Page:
OTTAWA — NDP Leader Thomas Mulcair wasn't the only person Prime Minister Stephen Harper reached out to in the last week to talk about the Quebec election and possibility of a third referendum that could split the country apart.
The Huffington Post Canada has learned that Harper telephoned provincial premiers from coast to coast and sat down with the two main opposition leaders in Ottawa.
"I think from the prime minister's point of view it was to ensure that everyone understood the seriousness of the election for the country and not to take it lightly," said a senior official in the office of a premier representing one of Canada's larger provinces.
Quebec premier and Parti Quebecois Leader Pauline Marois announced a spring election for April 7 on Wednesday. Polls suggest the sovereigntist party is headed for a majority.
Provincial sources say Harper wanted to ensure that leaders supporting the federalist cause would speak with one voice — and not get lured into any provincial or federal debates with Marois during the campaign which could give her further ammunition.
"Let's not inflame or set anything off with regards to the federalist movement," recounted one senior official in a premier's office on the east coast who requested anonymity. Once the dust settles, the message was there may be an onus on the first ministers to speak to the importance of the federation and nation building, the person added.
Harper is deeply unpopular in Quebec. He only has five MPs in the province and is very aware that if the PQ receives a majority, a third referendum could be around the corner.
Marois is being coy on the issue.
"I'm not going to discuss strategy in public but there is no promise to hold a referendum and there is no promise not to," she said Thursday.
The meetings and phone calls to the premiers were intended to be confidential.
"In the interest of having open dialogue and where they can trust us, we are not going to sit down with them for an hour and then jump out to a media event and spill the beans about what was said. And I think this is a pretty sensitive topic so I think that all the provinces [respected that]," a senior adviser to a third provincial premier said.
"I was kind of surprised to see Mulcair doing that yesterday," the person added, referencing a CBC story about Harper seeking the NDP leader's advice on Quebec, which Conservatives believe the NDP leaked.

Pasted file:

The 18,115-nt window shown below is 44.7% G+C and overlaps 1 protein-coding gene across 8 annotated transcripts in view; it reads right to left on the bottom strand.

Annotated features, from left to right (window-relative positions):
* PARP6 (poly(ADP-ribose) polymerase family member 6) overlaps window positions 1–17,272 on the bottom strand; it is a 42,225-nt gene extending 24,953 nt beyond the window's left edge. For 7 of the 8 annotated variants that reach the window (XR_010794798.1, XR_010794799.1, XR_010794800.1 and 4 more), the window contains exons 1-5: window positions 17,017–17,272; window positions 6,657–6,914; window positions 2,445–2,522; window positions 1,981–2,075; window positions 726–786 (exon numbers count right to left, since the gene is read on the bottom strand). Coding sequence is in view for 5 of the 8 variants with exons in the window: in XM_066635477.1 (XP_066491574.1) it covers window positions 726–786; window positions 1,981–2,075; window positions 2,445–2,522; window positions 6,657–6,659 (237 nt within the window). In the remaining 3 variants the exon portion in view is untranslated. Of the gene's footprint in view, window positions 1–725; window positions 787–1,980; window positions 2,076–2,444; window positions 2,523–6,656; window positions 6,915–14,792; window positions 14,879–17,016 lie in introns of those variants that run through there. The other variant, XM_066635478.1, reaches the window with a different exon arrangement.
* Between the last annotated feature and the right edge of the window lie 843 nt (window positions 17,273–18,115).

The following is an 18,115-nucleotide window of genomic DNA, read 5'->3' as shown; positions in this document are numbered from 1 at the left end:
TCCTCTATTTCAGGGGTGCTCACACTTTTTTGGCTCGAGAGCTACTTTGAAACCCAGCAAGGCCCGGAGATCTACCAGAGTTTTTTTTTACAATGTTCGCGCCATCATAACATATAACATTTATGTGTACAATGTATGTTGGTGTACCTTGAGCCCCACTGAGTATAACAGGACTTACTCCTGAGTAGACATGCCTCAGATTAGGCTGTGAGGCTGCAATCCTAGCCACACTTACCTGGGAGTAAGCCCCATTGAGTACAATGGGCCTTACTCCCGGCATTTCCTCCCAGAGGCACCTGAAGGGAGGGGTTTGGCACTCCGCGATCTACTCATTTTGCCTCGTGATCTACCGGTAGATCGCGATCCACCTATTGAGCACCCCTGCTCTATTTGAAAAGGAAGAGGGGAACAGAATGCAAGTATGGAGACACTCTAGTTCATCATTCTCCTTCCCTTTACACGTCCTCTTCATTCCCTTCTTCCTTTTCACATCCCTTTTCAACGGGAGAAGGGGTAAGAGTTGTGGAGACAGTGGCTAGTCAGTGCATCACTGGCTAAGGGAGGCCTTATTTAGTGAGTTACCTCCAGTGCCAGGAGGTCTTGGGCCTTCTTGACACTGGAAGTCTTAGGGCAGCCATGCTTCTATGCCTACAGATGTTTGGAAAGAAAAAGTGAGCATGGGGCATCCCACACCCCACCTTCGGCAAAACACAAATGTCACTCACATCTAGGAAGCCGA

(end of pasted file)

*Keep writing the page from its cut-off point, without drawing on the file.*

"I thought it was kind of surprising that you would take a subject like Quebec and try to use [meetings] that are pretty standard and happen up there as well [in Ottawa] to your own benefit," the source from a Western province said.
Harper spokesperson Jason MacDonald told HuffPost the prime minister regularly speaks to premiers and leaders of the opposition.
"The substance of the conversation is, as always, private," he said.
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Mulcair's spokesman George Smith would not comment on the leak or the criticism. He told HuffPost the meeting was "a private conversation" and the purpose was to discuss the situation in Ukraine.
The federal NDP may be on the defensive after Mulcair told reporters he planned to stay neutral in the provincial election and would not back any or all of the federalist parties, the Quebec Liberals or the Coalition Avenir Québec.
Conservative ministers such as Maxime Bernier and Christian Paradis both encouraged Quebec voters to support parties that believe in a united Canada. The federal Liberals back their provincial counterparts.
Mulcair told reporters he is worried about another referendum and if Marois launches a new one he'll fight for Canada but, right now, he's staying on the sidelines.
"I have the intention of staying neutral. I will not support any party during this campaign, because I'm waiting for the day when there will be a provincial NDP in Quebec," he said.
Federal Liberals suggested this week that Mulcair is being silent in order to maintain his support with soft nationalists.
"I've always thought there was a certain confusion about the federalist option with a lot of NDP MPs," Liberal House leader Dominic LeBlanc told reporters Wednesday. "Mr. Mulcair is perhaps unable to bring his caucus to consensus...We are enormously surprised that he is unable to pronounce himself in favour of a federalist option."
Smith said the Liberals were themselves playing "a dangerous game with national unity for their own short-sighted partisan beliefs." They should be applauding the NDP for defeating the Bloc Quebecois during the last election, Mulcair's spokesman said.
Many Bloc voters, and indeed Parti Quebecois supporters, threw their support behind the NDP during the last federal election. Several NDP caucus members were found to have past connections with associations sympathetic to the sovereignty cause.
A former member of the NDP team, for example, MP Philip Toone's ex-assistant Patricia Chartier, is a candidate in this election for Quebec Solidaire, a left-wing party that advocates sovereignty.
When asked if Liberal Leader Justin Trudeau had met with Harper, his office sent a note saying the two had met for about an hour last week.
"Mr. Trudeau undertook to keep the content of that discussion confidential and will keep his word to do so," the statement said.
Green Party Leader Elizabeth May did not return requests for comment.